Because not every group is designed to last forever, I recently shared a post about end-of-life care for nonprofit organizations.
Regardless of your role—staff, volunteer, consultant, or supporter—it’s helpful to understand organizational life cycles. Board members have a unique responsibility for life-and-death decisions.
To my fellow trustees, this post is for just for you.
End-of-life horror story, board edition
In the 1990s, I served on the board of a small national organization. When our primary foundation grant wasn’t renewed, we faced a budget crisis. We discovered—gradually and painfully—that the executive director had used a variety of tricks to hide the financial truth from the board.
Our total debt exceeded $140,000, including $60,000 owed to the IRS and state tax agencies. (FYI, trustees are personally liable for unpaid payroll taxes.)
As the size and nature of the debt became clear, half the board melted away, perhaps on advice of their lawyers. Those of us who remained fired the executive director, developed a debt-management plan, raised enough money to pay the tax bill and settle with other creditors, “adopted out” the most important programs to other nonprofits, and closed the organization.
From emerging crisis to shutdown, the process took almost two years.
Board members—ask these questions!
This story illustrates several challenges trustees must consider when faced with a possible merger or dissolution. As you evaluate your options, ask yourselves the following questions:
Do we have a sustainable mix of income? If not, how soon can we create one?
As a board, we did a miserable job of enforcing financial controls, but we failed an even bigger test of fiduciary responsibility: we didn’t question the sustainability of a group that received more than half of its income from one funder.
Any of us could have asked, “Why are we relying on a single grant? If we lose that grant, we are in deep, deep trouble. What are we each willing to do—personally—to diversify our funding?”
Good board governance is not simply about financial controls and legal responsibilities. At a deeper level, it’s about building organizations that are fiscally sound and financially sustainable—and that includes a diverse mix of income.
Is everyone helping to raise money? In Fundraising in Times of Crisis, Kim Klein writes, “Most people’s instinct is to cut expenses rather than raise money. ... Resist this impulse as much as possible.”
In most fundraising programs, the weakest link is not a poor case, or a limited number of prospects, or an inadequate database; it’s a lack of askers. The more people who engage with donors, the more money you raise.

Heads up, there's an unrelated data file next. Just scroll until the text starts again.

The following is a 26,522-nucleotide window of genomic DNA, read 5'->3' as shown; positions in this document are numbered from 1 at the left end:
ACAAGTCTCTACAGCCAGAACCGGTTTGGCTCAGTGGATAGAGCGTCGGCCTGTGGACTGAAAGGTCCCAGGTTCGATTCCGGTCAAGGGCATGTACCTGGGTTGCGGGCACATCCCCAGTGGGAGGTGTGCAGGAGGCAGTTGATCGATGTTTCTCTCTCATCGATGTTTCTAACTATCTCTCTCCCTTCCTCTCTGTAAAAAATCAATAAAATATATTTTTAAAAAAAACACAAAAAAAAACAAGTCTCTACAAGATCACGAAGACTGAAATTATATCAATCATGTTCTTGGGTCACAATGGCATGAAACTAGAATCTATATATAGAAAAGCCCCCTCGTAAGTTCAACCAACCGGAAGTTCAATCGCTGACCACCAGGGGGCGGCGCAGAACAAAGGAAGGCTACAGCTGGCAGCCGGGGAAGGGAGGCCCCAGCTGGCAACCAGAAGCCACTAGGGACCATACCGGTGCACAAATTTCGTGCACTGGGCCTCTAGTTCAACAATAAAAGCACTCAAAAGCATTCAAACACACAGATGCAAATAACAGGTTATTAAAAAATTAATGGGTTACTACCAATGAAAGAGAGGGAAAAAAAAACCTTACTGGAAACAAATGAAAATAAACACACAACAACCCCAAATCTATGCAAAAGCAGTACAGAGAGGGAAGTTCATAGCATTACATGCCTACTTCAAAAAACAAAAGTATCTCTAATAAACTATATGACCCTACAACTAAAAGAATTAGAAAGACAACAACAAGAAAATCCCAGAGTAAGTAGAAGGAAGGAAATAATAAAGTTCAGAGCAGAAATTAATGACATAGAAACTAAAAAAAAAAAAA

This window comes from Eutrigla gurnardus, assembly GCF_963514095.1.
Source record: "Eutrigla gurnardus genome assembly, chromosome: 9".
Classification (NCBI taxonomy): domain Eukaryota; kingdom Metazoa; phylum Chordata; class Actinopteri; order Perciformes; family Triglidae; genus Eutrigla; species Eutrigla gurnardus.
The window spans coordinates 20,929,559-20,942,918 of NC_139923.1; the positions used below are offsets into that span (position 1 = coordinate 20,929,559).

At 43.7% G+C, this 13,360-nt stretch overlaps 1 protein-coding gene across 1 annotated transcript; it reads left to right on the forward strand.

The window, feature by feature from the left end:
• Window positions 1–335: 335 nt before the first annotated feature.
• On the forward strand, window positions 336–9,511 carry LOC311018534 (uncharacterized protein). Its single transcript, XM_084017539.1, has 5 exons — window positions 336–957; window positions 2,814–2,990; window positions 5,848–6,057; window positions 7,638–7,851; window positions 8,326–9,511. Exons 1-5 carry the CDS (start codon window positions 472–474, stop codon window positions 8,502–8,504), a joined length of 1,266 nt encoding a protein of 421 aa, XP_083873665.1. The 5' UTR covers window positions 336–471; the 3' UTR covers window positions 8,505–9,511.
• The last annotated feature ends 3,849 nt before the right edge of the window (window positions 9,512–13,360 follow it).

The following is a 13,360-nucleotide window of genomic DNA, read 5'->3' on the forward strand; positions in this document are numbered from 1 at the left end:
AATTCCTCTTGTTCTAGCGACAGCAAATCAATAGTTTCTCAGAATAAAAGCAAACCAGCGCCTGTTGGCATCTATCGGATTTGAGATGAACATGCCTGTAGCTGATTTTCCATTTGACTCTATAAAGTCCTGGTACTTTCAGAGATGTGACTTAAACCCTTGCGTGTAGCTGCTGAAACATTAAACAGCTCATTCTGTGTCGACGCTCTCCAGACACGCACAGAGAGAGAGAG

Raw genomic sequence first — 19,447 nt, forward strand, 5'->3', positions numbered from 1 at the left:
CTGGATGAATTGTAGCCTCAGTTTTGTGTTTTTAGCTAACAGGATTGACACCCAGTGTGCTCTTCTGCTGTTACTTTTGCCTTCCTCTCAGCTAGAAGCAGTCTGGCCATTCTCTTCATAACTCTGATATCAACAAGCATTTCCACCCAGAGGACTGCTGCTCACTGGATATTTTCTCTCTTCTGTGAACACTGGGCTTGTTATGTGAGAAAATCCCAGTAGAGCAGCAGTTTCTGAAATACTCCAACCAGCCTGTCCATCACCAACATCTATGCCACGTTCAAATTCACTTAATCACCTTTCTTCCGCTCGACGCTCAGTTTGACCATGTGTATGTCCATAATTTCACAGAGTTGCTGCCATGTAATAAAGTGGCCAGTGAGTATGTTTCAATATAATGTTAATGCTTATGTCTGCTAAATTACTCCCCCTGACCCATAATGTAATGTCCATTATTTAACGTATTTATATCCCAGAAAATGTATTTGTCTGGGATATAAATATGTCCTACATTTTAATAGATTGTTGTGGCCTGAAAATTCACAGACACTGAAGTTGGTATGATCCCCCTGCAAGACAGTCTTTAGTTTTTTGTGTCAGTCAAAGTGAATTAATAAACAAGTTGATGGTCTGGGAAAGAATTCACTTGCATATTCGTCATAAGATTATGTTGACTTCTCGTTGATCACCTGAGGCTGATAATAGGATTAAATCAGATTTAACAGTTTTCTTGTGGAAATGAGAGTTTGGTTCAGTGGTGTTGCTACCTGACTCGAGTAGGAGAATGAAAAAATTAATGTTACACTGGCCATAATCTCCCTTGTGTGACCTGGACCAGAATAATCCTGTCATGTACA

It astonishes me how many trustees would rather do anything—including allowing their organizations to decline and possibly die—before they’re willing to confront their fear of fundraising, get off the bench, and get in the game.
Is the lack of money a presenting symptom, rather than the disease itself? Is your mission unclear? Are you duplicating the work of others? Are you adapting to changing demographics? Do you have a marketing plan? Is everyone going through the motions but no longer passionate about the work?
Given any of these problems, fundraising becomes more difficult and the budget becomes unbalanced. As consultants like to say, organizational problems tend to show up first in the money. Faced with financial challenges, look more deeply to find the real causes.
What don’t we know? Talk with peers, read whatever you can, and consult with experts. Ask colleagues who’ve been through a merger or dissolution to talk with your board.
Be deliberate and thoughtful. As the old Chinese proverb states, “We have no time to waste, so we must move very slowly.”
Three keys to a successful transition
Create a “nonprofit will.” If you choose to shut down, what will happen to your assets, programs, database, obligations, staff, volunteers, and so on? Have you identified recipient organizations? Are they willing and able to accept what you plan to give them?
At Native Seeds/SEARCH, a regional seed bank for traditional Native American crops, the most important assets are the seeds themselves. Native Seeds has agreements with other seed banks to accept, store, and propagate these seeds should the organization shut down for any reason.
Finish your work. When half the board disappeared from our troubled organization, we were left with a fraction of the previous energy, time, and brain power.
Yes, board members serve as volunteers, and it’s a rare volunteer who’s willing to take on an end-of-life assignment. But remember: a commitment is a commitment, and each person who bails out leaves more work for those left behind.
Whatever path you choose, celebrate. If you close your nonprofit, treat it as an opportunity to celebrate your accomplishments. Imagine a New Orleans ragtime funeral parade—an exuberant affirmation of life.
If you successfully merge two organizations, invite everyone to the wedding party. Treat the next phase of your organizational life as an opportunity, rather than a failure. Be sure to honor everyone—board, staff, volunteers, donors—who carried your work forward to this moment.
This post is reprinted from the Train Your Board (and Everyone Else) to Raise Money Blog.
Andy Robinson is author of How to Raise $500 to $5000 from Almost Anyone; What Every Board Member Needs to Know, Do, and Avoid; Train Your Board (and Everyone Else) to Raise Money (co-authored with Andrea Kihlstedt); and The Board Member’s Easier Than You Think Guide to Nonprofit Finances (co-authored with Nancy Wasserman).